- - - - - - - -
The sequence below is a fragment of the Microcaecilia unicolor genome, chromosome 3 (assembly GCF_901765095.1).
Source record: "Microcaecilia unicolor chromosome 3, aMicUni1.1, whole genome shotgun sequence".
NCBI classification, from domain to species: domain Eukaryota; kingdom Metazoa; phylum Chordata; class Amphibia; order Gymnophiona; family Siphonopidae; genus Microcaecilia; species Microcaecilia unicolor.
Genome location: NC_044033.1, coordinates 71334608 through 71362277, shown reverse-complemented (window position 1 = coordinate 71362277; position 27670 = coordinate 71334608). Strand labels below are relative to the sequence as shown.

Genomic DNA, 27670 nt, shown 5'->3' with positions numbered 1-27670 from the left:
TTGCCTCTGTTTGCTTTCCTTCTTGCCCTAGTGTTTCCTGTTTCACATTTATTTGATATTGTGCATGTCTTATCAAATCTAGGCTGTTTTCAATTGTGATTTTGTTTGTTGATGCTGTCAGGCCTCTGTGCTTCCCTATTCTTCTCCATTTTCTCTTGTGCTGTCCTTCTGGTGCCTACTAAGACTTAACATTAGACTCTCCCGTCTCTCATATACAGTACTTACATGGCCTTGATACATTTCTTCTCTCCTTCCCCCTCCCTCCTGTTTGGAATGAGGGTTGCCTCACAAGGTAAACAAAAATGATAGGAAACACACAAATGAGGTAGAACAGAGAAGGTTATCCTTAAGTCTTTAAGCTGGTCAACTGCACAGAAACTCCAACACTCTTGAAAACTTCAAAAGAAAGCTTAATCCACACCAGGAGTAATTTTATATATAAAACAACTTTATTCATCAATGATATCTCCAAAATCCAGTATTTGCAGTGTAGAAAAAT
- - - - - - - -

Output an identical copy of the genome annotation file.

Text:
The sequence below is a fragment of the Microcaecilia unicolor genome, chromosome 3 (assembly GCF_901765095.1).
Source record: "Microcaecilia unicolor chromosome 3, aMicUni1.1, whole genome shotgun sequence".
NCBI classification, from domain to species: domain Eukaryota; kingdom Metazoa; phylum Chordata; class Amphibia; order Gymnophiona; family Siphonopidae; genus Microcaecilia; species Microcaecilia unicolor.
Genome location: NC_044033.1, coordinates 71334608 through 71362277, shown reverse-complemented (window position 1 = coordinate 71362277; position 27670 = coordinate 71334608). Strand labels below are relative to the sequence as shown.

Genomic DNA, 27670 nt, shown 5'->3' with positions numbered 1-27670 from the left:
TTGCCTCTGTTTGCTTTCCTTCTTGCCCTAGTGTTTCCTGTTTCACATTTATTTGATATTGTGCATGTCTTATCAAATCTAGGCTGTTTTCAATTGTGATTTTGTTTGTTGATGCTGTCAGGCCTCTGTGCTTCCCTATTCTTCTCCATTTTCTCTTGTGCTGTCCTTCTGGTGCCTACTAAGACTTAACATTAGACTCTCCCGTCTCTCATATACAGTACTTACATGGCCTTGATACATTTCTTCTCTCCTTCCCCCTCCCTCCTGTTTGGAATGAGGGTTGCCTCACAAGGTAAACAAAAATGATAGGAAACACACAAATGAGGTAGAACAGAGAAGGTTATCCTTAAGTCTTTAAGCTGGTCAACTGCACAGAAACTCCAACACTCTTGAAAACTTCAAAAGAAAGCTTAATCCACACCAGGAGTAATTTTATATATAAAACAACTTTATTCATCAATGATATCTCCAAAATCCAGTATTTGCAGTGTAGAAAAAT